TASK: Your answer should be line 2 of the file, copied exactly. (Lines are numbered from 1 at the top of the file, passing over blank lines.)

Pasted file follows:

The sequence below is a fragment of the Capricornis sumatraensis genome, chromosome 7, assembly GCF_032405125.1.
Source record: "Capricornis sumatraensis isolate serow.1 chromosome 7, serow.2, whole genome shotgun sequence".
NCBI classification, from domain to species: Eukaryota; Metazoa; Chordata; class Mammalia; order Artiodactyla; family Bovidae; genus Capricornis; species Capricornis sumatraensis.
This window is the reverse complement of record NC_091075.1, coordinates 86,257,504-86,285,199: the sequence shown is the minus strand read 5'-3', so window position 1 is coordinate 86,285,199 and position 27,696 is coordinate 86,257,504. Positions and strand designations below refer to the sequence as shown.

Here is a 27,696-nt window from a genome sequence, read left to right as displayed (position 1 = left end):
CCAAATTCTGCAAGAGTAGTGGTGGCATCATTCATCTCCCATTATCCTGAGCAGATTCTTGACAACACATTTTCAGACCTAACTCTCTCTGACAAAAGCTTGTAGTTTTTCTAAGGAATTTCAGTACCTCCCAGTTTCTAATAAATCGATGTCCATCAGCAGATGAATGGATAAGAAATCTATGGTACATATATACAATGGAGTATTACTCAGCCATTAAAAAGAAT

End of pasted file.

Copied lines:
Source record: "Capricornis sumatraensis isolate serow.1 chromosome 7, serow.2, whole genome shotgun sequence".